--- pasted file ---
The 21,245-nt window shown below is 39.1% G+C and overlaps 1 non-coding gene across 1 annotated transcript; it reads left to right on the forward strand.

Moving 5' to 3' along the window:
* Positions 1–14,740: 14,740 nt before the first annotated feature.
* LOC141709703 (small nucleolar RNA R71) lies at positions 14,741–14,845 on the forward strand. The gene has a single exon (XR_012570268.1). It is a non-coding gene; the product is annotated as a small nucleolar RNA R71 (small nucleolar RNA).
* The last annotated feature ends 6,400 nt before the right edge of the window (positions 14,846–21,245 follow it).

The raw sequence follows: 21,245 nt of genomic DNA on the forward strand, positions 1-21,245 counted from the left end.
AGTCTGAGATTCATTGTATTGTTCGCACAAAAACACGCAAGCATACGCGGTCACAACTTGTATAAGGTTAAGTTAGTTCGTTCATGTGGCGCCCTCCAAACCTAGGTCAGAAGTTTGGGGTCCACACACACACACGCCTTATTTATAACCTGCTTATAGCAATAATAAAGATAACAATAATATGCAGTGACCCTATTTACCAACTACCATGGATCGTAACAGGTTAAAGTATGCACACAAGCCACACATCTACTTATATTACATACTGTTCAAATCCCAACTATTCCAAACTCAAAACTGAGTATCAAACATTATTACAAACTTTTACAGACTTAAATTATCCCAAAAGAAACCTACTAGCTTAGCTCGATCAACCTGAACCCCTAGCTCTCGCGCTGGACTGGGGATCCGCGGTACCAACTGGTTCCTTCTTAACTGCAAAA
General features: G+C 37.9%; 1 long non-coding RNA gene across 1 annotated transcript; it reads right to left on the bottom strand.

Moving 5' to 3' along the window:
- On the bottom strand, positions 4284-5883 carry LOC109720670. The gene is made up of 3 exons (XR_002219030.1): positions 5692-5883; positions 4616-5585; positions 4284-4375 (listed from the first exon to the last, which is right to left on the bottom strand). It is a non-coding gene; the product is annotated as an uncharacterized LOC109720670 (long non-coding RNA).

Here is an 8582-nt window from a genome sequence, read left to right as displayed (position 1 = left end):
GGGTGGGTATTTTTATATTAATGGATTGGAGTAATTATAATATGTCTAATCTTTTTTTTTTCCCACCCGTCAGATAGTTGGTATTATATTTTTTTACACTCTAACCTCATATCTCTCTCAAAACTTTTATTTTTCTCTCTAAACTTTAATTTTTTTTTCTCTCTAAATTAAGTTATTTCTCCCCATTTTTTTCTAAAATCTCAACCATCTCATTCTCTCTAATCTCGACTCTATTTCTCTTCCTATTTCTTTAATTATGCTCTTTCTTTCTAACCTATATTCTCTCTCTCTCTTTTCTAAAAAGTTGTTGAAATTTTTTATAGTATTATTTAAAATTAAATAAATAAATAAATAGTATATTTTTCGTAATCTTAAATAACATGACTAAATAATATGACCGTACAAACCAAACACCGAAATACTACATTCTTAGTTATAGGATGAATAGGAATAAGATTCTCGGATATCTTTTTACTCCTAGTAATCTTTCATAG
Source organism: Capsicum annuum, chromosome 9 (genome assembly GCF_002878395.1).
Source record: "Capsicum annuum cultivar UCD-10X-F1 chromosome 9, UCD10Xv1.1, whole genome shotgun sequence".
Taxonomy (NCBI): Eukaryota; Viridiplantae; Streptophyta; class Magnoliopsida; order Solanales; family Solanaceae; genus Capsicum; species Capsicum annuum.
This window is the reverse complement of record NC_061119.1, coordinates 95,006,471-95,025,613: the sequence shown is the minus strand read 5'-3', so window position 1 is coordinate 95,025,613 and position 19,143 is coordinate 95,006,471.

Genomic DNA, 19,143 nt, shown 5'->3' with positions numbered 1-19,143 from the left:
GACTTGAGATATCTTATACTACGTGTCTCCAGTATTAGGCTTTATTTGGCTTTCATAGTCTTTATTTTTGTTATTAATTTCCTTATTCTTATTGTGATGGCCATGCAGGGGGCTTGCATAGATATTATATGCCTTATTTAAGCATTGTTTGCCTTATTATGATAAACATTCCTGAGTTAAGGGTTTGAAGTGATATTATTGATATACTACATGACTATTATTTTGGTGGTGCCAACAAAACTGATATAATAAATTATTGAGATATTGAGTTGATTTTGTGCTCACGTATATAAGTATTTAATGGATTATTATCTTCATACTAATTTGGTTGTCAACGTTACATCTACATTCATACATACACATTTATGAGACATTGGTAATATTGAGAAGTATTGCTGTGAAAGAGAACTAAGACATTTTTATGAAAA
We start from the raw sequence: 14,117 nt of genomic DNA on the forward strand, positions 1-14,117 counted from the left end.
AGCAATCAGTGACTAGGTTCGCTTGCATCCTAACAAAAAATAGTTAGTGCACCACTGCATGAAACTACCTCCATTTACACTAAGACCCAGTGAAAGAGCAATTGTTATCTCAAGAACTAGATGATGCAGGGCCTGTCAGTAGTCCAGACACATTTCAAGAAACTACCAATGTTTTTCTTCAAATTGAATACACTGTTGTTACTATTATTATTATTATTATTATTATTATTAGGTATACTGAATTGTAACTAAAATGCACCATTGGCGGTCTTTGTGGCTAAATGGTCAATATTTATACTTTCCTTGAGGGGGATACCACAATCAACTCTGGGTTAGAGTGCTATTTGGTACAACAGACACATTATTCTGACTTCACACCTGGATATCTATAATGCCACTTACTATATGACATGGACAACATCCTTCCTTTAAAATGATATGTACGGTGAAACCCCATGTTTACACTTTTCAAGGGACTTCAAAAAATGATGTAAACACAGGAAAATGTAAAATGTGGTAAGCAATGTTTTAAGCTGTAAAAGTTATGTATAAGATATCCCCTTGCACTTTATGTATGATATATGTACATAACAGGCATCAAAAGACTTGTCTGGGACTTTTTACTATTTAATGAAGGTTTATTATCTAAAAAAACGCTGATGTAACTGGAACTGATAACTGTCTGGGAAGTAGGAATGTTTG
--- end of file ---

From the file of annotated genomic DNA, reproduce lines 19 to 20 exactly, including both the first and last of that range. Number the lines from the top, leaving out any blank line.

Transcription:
We start from the raw sequence: 14,117 nt of genomic DNA on the forward strand, positions 1-14,117 counted from the left end.
AGCAATCAGTGACTAGGTTCGCTTGCATCCTAACAAAAAATAGTTAGTGCACCACTGCATGAAACTACCTCCATTTACACTAAGACCCAGTGAAAGAGCAATTGTTATCTCAAGAACTAGATGATGCAGGGCCTGTCAGTAGTCCAGACACATTTCAAGAAACTACCAATGTTTTTCTTCAAATTGAATACACTGTTGTTACTATTATTATTATTATTATTATTATTATTAGGTATACTGAATTGTAACTAAAATGCACCATTGGCGGTCTTTGTGGCTAAATGGTCAATATTTATACTTTCCTTGAGGGGGATACCACAATCAACTCTGGGTTAGAGTGCTATTTGGTACAACAGACACATTATTCTGACTTCACACCTGGATATCTATAATGCCACTTACTATATGACATGGACAACATCCTTCCTTTAAAATGATATGTACGGTGAAACCCCATGTTTACACTTTTCAAGGGACTTCAAAAAATGATGTAAACACAGGAAAATGTAAAATGTGGTAAGCAATGTTTTAAGCTGTAAAAGTTATGTATAAGATATCCCCTTGCACTTTATGTATGATATATGTACATAACAGGCATCAAAAGACTTGTCTGGGACTTTTTACTATTTAATGAAGGTTTATTATCTAAAAAAACGCTGATGTAACTGGAACTGATAACTGTCTGGGAAGTAGGAATGTTTG